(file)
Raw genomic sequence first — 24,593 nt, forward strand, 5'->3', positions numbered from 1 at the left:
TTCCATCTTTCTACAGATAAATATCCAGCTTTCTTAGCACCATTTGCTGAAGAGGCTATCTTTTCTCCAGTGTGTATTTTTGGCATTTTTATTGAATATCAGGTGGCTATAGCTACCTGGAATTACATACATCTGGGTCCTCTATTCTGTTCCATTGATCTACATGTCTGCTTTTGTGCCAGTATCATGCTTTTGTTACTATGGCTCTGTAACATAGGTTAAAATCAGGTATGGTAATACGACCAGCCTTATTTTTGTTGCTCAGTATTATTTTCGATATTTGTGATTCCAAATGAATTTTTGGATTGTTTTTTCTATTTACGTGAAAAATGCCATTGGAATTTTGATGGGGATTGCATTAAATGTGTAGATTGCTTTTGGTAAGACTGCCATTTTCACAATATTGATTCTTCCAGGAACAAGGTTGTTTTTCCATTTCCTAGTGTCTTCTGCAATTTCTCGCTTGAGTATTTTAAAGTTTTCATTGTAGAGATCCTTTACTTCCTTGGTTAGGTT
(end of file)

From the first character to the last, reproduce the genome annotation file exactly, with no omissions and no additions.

Raw genomic sequence first — 24,593 nt, forward strand, 5'->3', positions numbered from 1 at the left:
TTCCATCTTTCTACAGATAAATATCCAGCTTTCTTAGCACCATTTGCTGAAGAGGCTATCTTTTCTCCAGTGTGTATTTTTGGCATTTTTATTGAATATCAGGTGGCTATAGCTACCTGGAATTACATACATCTGGGTCCTCTATTCTGTTCCATTGATCTACATGTCTGCTTTTGTGCCAGTATCATGCTTTTGTTACTATGGCTCTGTAACATAGGTTAAAATCAGGTATGGTAATACGACCAGCCTTATTTTTGTTGCTCAGTATTATTTTCGATATTTGTGATTCCAAATGAATTTTTGGATTGTTTTTTCTATTTACGTGAAAAATGCCATTGGAATTTTGATGGGGATTGCATTAAATGTGTAGATTGCTTTTGGTAAGACTGCCATTTTCACAATATTGATTCTTCCAGGAACAAGGTTGTTTTTCCATTTCCTAGTGTCTTCTGCAATTTCTCGCTTGAGTATTTTAAAGTTTTCATTGTAGAGATCCTTTACTTCCTTGGTTAGGTT